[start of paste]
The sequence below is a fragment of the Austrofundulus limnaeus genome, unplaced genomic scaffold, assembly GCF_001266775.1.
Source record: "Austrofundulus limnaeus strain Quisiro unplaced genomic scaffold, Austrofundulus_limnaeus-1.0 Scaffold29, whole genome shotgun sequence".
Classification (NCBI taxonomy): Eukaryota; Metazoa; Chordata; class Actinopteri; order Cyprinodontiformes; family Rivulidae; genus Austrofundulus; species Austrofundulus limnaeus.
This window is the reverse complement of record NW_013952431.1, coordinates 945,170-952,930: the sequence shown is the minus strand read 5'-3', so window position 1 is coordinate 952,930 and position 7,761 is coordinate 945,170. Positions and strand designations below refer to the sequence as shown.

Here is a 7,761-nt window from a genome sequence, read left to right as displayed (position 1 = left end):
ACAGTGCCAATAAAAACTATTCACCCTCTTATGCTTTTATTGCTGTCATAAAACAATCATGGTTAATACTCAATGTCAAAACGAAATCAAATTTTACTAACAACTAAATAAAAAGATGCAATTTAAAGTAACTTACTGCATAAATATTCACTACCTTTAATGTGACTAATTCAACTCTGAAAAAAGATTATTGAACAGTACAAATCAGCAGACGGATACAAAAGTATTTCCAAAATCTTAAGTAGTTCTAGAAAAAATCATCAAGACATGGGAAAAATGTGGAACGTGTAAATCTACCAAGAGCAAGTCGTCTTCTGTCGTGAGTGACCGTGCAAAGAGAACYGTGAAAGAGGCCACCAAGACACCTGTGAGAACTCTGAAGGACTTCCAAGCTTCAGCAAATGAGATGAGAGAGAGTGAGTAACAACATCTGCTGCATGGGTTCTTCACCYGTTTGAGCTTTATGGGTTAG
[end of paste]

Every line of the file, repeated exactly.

The sequence below is a fragment of the Austrofundulus limnaeus genome, unplaced genomic scaffold, assembly GCF_001266775.1.
Source record: "Austrofundulus limnaeus strain Quisiro unplaced genomic scaffold, Austrofundulus_limnaeus-1.0 Scaffold29, whole genome shotgun sequence".
Classification (NCBI taxonomy): Eukaryota; Metazoa; Chordata; class Actinopteri; order Cyprinodontiformes; family Rivulidae; genus Austrofundulus; species Austrofundulus limnaeus.
This window is the reverse complement of record NW_013952431.1, coordinates 945,170-952,930: the sequence shown is the minus strand read 5'-3', so window position 1 is coordinate 952,930 and position 7,761 is coordinate 945,170. Positions and strand designations below refer to the sequence as shown.

Here is a 7,761-nt window from a genome sequence, read left to right as displayed (position 1 = left end):
ACAGTGCCAATAAAAACTATTCACCCTCTTATGCTTTTATTGCTGTCATAAAACAATCATGGTTAATACTCAATGTCAAAACGAAATCAAATTTTACTAACAACTAAATAAAAAGATGCAATTTAAAGTAACTTACTGCATAAATATTCACTACCTTTAATGTGACTAATTCAACTCTGAAAAAAGATTATTGAACAGTACAAATCAGCAGACGGATACAAAAGTATTTCCAAAATCTTAAGTAGTTCTAGAAAAAATCATCAAGACATGGGAAAAATGTGGAACGTGTAAATCTACCAAGAGCAAGTCGTCTTCTGTCGTGAGTGACCGTGCAAAGAGAACYGTGAAAGAGGCCACCAAGACACCTGTGAGAACTCTGAAGGACTTCCAAGCTTCAGCAAATGAGATGAGAGAGAGTGAGTAACAACATCTGCTGCATGGGTTCTTCACCYGTTTGAGCTTTATGGGTTAG